Published January 24, 2014
Bridge work to close portion of 17 Mile for months
By Eric Czarnik firstname.lastname@example.org
February will be local commuters’ last chance to drive all the way through a strip of 17 Mile Road for several months, according to city officials.
Starting March 1, construction crews are expected to launch a project to replace the railway bridge superstructure that stretches along 17 Mile, between Mound Road and Van Dyke Avenue. As a result, a section of 17 Mile will be shut down to eastbound and westbound traffic.
City spokesman Steve Guitar said the city project will go up for bid in February. According to officials, the repairs are expected to take five months to complete.
Guitar said he couldn’t remember the last time an infrastructure project of such magnitude took place in Sterling Heights.
“This is the first one I can recall,” he said.
City officials say people will still be able to reach local businesses on 17 Mile. They just can’t cross the section where the Conrail tracks are.
“We’re notifying the property owners,” Guitar said. “All access to their businesses will be open. Their access will be limited to their side of the tracks.”
The project is due for construction because the railway bridge has been worn into poor shape over the last three decades, especially in the last five years, City Engineer Brent Bashaw said.
He said the wear-and-tear has weakened the concrete support structures to the point where the bridge can hold 23 percent less of a load than it could five years ago, and it is 45 percent weaker than what it was originally designed to be.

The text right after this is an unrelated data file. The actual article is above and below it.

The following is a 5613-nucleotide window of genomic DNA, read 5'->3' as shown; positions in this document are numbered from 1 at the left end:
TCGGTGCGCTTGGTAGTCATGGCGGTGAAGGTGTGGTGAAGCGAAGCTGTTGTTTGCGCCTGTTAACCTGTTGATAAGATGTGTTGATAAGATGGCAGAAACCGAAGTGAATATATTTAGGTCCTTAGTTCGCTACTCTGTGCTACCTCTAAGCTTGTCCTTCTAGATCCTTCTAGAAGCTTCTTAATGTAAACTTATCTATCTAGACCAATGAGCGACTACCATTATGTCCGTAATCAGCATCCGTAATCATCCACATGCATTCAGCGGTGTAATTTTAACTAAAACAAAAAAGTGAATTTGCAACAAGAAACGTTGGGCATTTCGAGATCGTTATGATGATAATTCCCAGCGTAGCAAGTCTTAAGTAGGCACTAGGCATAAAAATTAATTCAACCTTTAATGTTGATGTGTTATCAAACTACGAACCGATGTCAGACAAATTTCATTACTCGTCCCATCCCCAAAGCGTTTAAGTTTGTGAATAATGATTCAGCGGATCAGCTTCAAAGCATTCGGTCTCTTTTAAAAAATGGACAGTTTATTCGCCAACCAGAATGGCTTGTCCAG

“Superstructure replacement is needed to eliminate further load restrictions and eliminate lane closures on the bridge that would otherwise be imminent,” Bashaw said in a statement.
City officials say motorists will be warned with signage about the impending closure around two weeks before construction starts. Guitar said the detour details will be posted on the city’s website, and they will include suggestions to use alternate roads.
“We’ll be asking people to take Metro Parkway and 18 Mile Road to navigate around it,” he said.
Guitar said 80 percent, or $4.71 million, of the project’s cost will be paid for with federal highway administration funds. The rest, $1.05 million, will be paid for with allocated city funds, he said.
Learn more about construction and Sterling Heights under the “Cone Zone” tab at www.sterling-heights.net, or call (586) 446-2489.